There are a number of signs and symptoms which might help the off-grid medic identify those patients that have a serious TBI. They include:
- Prolonged loss of consciousness
- Worsening headache over time
- Nausea and vomiting
- Bruising (around eyes and ears)
- Bleeding from ears and nose
- Worsening confusion/Apathy/Drowsiness
- One pupil more dilated than the other
- Indentation of the skull
If the period of unconsciousness is over 10 minutes in length, significant injury is suspected. In these cases, verify that the airway is clear and breathing is regular. Vital signs such as pulse, respiration rate, and blood pressure should be monitored closely. The patient’s head should be immobilized, and attention should be given to stabilizing the neck and spine, in case they are also damaged.
Other signs of a traumatic brain injury are the appearance of bruising behind the ears (Battle’s sign) or around the eyes (raccoon sign). This indicates internal bleeding in the cranium, despite the impact did not occur in those areas. Bleeding from the ear itself or nose without direct trauma to those areas is another indication. The fluid that drains out may be clear or light yellow; this may represent spinal fluid leakage.
In addition, intracranial bleeding may cause pressure that compresses nerves that lead to the pupils. In this case, you will notice that your unconscious patient has one pupil more dilated than the other.
CONSEQUENCES OF SEVERE TBI
A severe consequence of bleeding in the brain is a stroke, (also known as a cerebrovascular accident or CVA). It represents damage to the brain caused by lack of blood supply. This could occur in a head injury due to a blockage of blood flow to a portion of the brain. This blockage could be due to a clot, a hemorrhage, or anything else that compromises the circulation in the area. Another possibility is a defect in a blood vessel known as an “aneurysm” which could rupture even in the absence of a traumatic event.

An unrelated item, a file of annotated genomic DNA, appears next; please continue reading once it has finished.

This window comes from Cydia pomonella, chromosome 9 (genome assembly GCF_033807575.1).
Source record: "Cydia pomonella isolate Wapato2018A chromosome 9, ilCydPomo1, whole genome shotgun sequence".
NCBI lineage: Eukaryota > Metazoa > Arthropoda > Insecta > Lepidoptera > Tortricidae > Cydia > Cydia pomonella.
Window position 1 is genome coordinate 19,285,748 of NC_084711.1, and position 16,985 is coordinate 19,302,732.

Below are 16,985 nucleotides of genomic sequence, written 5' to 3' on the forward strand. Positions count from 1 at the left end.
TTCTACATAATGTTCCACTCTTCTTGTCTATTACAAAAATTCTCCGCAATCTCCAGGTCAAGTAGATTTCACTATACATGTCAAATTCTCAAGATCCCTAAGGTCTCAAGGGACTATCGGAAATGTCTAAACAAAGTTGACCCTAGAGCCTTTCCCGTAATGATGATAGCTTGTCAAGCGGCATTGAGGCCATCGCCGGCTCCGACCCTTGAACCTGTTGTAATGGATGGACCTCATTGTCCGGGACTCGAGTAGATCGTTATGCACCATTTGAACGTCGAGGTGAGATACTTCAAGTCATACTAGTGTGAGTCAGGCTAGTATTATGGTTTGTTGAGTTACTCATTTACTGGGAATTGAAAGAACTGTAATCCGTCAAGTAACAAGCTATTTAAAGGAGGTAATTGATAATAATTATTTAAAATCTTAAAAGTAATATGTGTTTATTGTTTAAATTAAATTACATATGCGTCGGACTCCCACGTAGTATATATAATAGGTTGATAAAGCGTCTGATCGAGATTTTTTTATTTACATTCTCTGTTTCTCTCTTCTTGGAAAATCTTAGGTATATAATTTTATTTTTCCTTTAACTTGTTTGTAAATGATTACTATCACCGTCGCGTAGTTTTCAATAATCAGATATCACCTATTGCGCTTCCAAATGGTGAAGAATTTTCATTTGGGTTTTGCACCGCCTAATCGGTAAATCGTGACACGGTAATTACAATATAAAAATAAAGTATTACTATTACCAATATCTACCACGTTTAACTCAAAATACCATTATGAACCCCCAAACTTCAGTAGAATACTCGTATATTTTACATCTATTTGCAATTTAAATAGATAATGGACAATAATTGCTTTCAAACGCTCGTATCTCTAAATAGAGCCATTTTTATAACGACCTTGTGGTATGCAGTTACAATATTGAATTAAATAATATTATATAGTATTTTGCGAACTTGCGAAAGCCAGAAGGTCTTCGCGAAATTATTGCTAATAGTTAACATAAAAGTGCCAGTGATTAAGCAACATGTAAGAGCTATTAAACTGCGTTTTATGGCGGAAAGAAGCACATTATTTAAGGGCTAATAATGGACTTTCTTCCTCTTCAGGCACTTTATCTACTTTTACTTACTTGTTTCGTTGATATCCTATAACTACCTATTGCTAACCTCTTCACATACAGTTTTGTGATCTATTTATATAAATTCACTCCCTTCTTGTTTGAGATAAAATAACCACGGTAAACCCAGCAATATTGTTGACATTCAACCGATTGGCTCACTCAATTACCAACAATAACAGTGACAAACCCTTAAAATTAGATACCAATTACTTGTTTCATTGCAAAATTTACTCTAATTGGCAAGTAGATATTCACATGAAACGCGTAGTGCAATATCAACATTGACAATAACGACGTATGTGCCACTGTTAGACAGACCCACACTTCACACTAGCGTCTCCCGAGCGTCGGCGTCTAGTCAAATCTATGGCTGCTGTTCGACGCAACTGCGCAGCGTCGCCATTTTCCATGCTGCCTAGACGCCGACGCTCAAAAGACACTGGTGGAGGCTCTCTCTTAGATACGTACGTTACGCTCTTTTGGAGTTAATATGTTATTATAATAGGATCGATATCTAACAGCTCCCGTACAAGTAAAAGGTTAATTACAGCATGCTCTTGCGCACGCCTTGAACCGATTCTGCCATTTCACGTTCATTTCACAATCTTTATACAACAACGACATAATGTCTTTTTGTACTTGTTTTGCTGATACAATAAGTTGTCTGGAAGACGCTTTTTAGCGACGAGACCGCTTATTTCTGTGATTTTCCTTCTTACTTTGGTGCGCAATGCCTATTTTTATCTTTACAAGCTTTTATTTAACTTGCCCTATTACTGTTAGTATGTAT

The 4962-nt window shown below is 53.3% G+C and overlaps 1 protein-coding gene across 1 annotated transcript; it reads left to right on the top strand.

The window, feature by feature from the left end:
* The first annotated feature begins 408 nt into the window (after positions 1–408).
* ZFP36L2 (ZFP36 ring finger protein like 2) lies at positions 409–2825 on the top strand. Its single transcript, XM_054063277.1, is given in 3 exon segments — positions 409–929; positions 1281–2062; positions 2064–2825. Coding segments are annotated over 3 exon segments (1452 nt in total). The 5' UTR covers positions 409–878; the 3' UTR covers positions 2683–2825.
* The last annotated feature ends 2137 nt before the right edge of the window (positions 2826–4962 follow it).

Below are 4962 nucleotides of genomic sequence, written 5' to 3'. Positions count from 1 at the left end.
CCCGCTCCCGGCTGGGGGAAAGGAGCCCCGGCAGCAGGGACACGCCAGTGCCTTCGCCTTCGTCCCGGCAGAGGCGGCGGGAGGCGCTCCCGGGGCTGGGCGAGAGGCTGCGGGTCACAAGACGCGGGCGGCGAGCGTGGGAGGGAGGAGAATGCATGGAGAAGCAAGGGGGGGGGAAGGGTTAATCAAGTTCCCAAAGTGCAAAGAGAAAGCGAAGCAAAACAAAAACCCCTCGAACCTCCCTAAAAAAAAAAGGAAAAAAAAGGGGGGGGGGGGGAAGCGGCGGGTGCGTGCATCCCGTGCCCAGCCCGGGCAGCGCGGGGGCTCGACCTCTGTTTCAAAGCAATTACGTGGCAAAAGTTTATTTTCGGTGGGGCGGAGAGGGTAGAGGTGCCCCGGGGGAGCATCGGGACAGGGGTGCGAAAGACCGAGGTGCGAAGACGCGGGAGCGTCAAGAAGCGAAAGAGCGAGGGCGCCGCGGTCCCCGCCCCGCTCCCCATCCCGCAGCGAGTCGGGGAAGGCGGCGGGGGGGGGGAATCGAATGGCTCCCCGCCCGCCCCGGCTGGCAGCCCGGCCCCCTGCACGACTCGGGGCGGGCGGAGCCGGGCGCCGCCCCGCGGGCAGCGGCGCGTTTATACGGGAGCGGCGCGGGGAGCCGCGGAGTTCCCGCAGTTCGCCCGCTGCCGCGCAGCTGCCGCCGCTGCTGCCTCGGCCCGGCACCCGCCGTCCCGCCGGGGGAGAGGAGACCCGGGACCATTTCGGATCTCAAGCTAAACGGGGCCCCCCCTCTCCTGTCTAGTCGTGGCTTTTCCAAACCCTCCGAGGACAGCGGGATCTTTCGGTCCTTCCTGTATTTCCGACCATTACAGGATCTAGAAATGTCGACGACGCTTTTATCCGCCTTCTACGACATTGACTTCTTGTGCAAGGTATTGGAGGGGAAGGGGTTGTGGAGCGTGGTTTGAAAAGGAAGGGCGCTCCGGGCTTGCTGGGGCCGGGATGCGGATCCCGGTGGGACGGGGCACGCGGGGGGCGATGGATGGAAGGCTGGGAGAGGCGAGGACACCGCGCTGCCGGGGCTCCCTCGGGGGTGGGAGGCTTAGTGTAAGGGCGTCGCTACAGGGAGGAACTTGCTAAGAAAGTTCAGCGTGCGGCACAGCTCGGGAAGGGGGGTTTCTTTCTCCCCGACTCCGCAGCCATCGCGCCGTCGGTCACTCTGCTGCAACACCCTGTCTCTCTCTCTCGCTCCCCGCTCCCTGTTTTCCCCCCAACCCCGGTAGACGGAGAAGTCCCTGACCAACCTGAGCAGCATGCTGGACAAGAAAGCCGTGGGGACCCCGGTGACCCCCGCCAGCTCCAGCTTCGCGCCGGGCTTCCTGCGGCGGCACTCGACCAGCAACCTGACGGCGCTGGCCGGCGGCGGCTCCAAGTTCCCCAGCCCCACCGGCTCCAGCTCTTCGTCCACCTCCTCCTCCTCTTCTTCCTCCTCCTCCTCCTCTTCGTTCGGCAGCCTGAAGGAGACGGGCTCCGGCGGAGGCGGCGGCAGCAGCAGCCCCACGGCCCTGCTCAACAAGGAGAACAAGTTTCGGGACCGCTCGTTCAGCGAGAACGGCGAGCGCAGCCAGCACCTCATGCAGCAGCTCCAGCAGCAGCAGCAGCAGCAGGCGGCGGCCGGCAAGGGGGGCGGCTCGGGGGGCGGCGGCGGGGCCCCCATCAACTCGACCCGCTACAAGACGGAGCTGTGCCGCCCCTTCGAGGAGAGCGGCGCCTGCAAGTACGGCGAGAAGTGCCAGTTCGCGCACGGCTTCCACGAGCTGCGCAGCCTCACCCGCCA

Look for these signs using the acronym “B.E.F.A.S.T.”:
Balance: Patient experiences sudden loss of balance.
Eyes: Partial or total vision loss.
Face: Smiling yields an uneven appearance.
Arm: One arm is weaker than the other when testing strength.
Speech: The patient may slur words or be unable to talk
Time: In normal times, getting the patient to advanced care immediately is of paramount importance.
A stroke is usually heralded by a sudden severe headache. In the aftermath, whatever functions are associated with the part of the brain affected will be lost or impaired, as described above.
Strokes may also occur due to reasons other than trauma, such as uncontrolled high blood pressure. Although it may not be difficult to diagnose a major CVA in an austere setting, few options will exist for treating it. Statistically, more than 80 percent of strokes are caused by a blood clot, so blood thinners like warfarin or even aspirin might help. The problem is, these medicines would worsen the minority of strokes caused by hemorrhage; it may be difficult to tell which is which without advanced testing.
In these circumstances, the medic should keep the victim on bed rest for a time; In the long run, they may recover partial function. If they do, most improvement will happen in the first few days. Having said that, each brain injury and rate of recovery is unique. In younger people, miraculous results have been documented. In these cases, it’s thought that other areas of the brain make up the deficit caused by damaged tissue. The brain might learn to reroute information and function around lost areas. The end result is, however, difficult to predict and may not be apparent for quite some time.
The many other possible long-term effects of serious traumatic brain injuries are wide-ranging and seriously impact a person’s quality of life. They include:
- Shortened attention span
- Memory deficits
- Loss of problem-solving ability
- Paralysis or weakness
- Spasticity (tightening and shortening of the muscles)
- Poor balance and loss of coordination
- Tremors or seizures
- Problems swallowing
- Changes in vision, hearing, and other senses
- Loss of body awareness (position, movements, etc.)
- Difficulty communicating orally or in writing
- Difficulty understanding the written word
- Difficulty in performing common activities of daily living, like eating, bathing, paying bills, etc.
- Loss of the ability to drive a car or perform other learned skills
- Difficulties understanding and responding normally to social interaction
- Changes in sleep patterns and eating habits
- Loss of bowel and bladder control
- Personality changes (anxiety, depression, irritability, aggression, etc) or engaging in inappropriate behavior
President Theodore Roosevelt once said, “Do what you can, with what you have, where you are.” Trauma to the head may have negligible consequences, or it may be life-threatening and leave the victim with long-term deficits. In some circumstances, there may be little that you, the medic, can do in a long-term survival situation; it’s a hard reality in hard times.
Joe Alton, MD